|Vang Vieng, a land of mist and rain.
And so Chris and Calum arrive in Vang Vieng after an 8 hr bus journey through the winding roads and sheer drops of Laos's highlands. A wonderfully scenic journey worth doing once. But if you're an idiot, and you leave your glasses behind in an unknown guesthouse in Luang Prabang whilst drunk watching football, you get to see it three times! And what makes it particularly special is if you have an entire Laos family vomiting copiously in the seat next to you!
Calum chose to sit that one out and wait for Chris to come back the next day. It was raining (atypically, we were assured), and so was forced to endure 8 hrs of Friends re-runs being shown in every cafe in the town. Not sure who got the worse deal.
Having re-grouped we thought we'd partake in the town's speciality adventure - drifting down the mighty Mekong, beer in hand, in a tractor inner tube. Having tipped it down for 36hrs we felt confident that the clouds would lift and afford us wonderful views of the cliffs as we cruised down the river in the sun.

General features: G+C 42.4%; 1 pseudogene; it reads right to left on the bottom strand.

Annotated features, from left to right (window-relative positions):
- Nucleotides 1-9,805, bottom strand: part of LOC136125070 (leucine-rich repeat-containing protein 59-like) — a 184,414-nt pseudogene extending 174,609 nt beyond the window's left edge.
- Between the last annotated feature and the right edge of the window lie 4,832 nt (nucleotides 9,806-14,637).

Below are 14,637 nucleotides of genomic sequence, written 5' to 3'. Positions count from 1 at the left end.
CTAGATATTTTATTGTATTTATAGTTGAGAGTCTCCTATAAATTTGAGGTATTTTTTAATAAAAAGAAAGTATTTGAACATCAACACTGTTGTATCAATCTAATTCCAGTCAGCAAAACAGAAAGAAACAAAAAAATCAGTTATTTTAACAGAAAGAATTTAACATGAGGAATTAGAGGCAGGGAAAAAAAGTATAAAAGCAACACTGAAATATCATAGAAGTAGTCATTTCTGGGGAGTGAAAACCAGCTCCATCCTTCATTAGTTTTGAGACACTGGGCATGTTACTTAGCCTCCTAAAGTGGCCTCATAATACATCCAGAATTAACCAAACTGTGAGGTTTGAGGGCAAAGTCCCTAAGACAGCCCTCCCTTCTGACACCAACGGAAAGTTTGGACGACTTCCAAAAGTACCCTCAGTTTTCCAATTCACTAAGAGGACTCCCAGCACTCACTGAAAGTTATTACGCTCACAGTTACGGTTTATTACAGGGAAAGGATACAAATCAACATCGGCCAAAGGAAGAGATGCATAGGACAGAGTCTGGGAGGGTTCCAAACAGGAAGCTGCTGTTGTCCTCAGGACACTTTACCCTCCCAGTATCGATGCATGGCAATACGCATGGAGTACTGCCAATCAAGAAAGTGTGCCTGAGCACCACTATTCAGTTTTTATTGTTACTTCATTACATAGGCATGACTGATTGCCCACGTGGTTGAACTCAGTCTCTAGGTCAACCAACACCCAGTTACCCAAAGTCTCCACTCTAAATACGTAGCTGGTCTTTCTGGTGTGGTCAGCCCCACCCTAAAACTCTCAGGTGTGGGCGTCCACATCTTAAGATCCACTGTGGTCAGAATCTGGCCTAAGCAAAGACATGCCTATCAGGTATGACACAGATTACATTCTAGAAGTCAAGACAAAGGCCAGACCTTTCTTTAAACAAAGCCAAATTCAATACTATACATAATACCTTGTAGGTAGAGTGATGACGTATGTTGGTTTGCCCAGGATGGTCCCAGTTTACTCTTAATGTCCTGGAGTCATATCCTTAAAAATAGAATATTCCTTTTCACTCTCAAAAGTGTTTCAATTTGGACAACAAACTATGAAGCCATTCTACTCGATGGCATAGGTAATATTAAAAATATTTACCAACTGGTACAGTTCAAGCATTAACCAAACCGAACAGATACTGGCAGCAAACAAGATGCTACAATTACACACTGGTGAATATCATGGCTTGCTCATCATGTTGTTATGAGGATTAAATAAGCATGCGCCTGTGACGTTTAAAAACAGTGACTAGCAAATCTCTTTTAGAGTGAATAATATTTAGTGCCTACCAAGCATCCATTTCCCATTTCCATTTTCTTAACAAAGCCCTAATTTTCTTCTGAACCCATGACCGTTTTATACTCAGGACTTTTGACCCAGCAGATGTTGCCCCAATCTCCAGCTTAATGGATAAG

How wrong we were. 3hrs later, fighting off hypothermia, your heroes dragged themselves crying and shivering back to the guesthouse. No bloody way are we going back in that river!
Except there really isn't anything else to do. Rather than watch Friends re-runs again, we took the preferable option and jumped back in the river. This time we thought we'd mix it up with a caving tour to avoid being wet and cold all day. This was our first mistake of the day. While the cave was normally a comfortable little jaunt in through airy corridors and spectacular rock formations, 72hrs of torrential rain had flooded the thing to within a foot of the ceiling. It was with some trepidation we followed the guide, duck-diving into the mouth of the cave. The helpful Laos Health and Safety chaps had provided a rope to haul yourself in, against the current, so you didn't get lost in the dark and washed away and drowned. From there on in, it was an hour of cold, wet, increasingly panic-stricken caving. Following our crazed Laos guide who spoke no English but sang pop songs at the top of his voice we squeezed, stumbled and swam through the dark, dripping caverns, furnished with candles the like of which you'd be ashamed to have on your birthday cake for light. Never has the light at the end of the tunnel been so welcome.
So we were actually quite pleased to be back out on the river, this time in kayaks, even though it was still raining.
And yes, it rained the day after, so we left.